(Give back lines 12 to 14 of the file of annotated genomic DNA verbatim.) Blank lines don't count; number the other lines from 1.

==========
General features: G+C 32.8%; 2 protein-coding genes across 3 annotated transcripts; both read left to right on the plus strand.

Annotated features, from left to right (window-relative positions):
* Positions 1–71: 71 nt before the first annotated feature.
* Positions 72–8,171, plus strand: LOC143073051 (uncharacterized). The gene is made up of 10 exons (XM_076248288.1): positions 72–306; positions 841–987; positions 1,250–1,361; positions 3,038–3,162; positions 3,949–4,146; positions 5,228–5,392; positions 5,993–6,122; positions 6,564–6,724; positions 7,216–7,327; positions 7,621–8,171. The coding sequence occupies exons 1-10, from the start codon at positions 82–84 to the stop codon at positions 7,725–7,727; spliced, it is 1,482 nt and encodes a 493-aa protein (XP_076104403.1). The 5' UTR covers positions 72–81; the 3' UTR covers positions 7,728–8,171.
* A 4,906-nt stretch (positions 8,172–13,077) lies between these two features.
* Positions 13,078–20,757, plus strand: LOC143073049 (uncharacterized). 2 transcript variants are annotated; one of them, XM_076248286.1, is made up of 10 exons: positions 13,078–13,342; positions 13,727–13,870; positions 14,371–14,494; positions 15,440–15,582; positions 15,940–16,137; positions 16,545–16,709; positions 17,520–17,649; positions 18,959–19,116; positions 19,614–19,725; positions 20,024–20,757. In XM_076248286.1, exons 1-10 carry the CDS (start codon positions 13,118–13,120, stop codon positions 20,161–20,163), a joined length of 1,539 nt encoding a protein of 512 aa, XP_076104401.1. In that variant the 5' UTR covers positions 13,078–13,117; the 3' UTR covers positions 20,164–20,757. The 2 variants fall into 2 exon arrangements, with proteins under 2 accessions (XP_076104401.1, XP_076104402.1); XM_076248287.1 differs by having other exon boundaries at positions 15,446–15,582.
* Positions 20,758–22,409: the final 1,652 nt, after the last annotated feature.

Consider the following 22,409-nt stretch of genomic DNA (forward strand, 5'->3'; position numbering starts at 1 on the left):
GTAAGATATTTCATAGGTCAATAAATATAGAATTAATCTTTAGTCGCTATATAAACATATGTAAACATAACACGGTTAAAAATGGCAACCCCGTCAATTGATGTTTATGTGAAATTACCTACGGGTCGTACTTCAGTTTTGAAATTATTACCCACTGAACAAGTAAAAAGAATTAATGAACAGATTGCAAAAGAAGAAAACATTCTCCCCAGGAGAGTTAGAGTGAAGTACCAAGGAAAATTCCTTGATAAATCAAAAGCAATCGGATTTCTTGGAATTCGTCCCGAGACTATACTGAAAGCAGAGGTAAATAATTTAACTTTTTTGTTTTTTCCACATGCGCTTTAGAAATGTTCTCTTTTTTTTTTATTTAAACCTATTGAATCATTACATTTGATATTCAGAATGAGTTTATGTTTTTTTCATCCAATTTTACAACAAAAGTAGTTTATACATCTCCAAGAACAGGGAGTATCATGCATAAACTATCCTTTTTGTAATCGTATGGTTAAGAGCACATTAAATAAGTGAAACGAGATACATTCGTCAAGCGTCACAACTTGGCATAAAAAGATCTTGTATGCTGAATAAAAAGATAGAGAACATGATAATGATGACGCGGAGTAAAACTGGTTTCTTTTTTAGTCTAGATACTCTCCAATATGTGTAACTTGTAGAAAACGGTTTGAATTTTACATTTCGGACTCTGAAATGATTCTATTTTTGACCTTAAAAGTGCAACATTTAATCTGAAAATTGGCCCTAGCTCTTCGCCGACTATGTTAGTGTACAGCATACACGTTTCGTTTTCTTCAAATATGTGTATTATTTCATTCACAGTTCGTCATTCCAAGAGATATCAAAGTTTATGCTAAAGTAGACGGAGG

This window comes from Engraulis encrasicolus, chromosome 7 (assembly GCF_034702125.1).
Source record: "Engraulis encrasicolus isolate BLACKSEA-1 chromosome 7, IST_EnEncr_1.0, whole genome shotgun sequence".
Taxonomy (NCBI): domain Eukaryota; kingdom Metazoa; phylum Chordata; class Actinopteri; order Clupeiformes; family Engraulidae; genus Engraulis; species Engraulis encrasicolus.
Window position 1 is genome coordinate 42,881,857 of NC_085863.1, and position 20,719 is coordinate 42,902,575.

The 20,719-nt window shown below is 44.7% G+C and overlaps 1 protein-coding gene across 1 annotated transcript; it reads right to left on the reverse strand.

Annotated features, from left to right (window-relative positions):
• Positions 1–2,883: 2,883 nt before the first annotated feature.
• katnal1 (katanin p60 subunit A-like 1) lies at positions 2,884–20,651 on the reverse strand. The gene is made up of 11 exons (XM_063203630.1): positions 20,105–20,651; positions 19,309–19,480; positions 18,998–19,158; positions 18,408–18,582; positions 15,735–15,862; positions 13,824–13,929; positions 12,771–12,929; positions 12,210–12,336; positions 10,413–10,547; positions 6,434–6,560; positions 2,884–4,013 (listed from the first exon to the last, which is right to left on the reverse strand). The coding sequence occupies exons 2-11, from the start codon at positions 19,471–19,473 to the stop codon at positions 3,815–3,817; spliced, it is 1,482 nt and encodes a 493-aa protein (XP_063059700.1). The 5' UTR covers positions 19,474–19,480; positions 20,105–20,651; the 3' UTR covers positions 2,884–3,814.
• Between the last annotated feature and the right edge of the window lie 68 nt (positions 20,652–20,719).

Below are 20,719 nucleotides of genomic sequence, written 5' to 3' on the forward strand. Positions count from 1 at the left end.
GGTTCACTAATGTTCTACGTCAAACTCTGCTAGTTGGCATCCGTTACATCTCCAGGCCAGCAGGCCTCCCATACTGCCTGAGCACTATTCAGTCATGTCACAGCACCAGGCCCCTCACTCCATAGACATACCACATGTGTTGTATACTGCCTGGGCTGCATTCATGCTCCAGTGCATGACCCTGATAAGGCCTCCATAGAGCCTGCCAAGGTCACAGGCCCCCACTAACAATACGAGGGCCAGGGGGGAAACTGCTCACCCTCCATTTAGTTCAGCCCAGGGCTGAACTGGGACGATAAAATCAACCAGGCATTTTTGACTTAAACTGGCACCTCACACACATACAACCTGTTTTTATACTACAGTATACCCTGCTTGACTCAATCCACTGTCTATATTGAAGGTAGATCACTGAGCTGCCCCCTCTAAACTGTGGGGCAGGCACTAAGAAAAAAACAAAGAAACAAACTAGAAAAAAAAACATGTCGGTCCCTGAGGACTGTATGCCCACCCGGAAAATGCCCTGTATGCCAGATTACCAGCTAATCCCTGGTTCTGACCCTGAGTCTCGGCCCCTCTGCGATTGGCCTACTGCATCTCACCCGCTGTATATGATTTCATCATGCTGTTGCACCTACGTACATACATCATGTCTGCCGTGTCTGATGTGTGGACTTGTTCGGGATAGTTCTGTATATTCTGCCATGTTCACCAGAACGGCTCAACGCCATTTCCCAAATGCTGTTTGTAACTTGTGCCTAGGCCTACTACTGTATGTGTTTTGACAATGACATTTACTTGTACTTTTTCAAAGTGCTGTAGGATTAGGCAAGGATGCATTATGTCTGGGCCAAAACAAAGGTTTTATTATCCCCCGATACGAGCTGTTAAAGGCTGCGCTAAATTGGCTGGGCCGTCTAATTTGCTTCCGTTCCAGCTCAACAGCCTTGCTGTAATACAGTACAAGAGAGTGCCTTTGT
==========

Taxonomy (NCBI): domain Eukaryota; kingdom Metazoa; phylum Chordata; class Actinopteri; order Clupeiformes; family Engraulidae; genus Engraulis; species Engraulis encrasicolus.
Window position 1 is genome coordinate 42,881,857 of NC_085863.1, and position 20,719 is coordinate 42,902,575.

The 20,719-nt window shown below is 44.7% G+C and overlaps 1 protein-coding gene across 1 annotated transcript; it reads right to left on the reverse strand.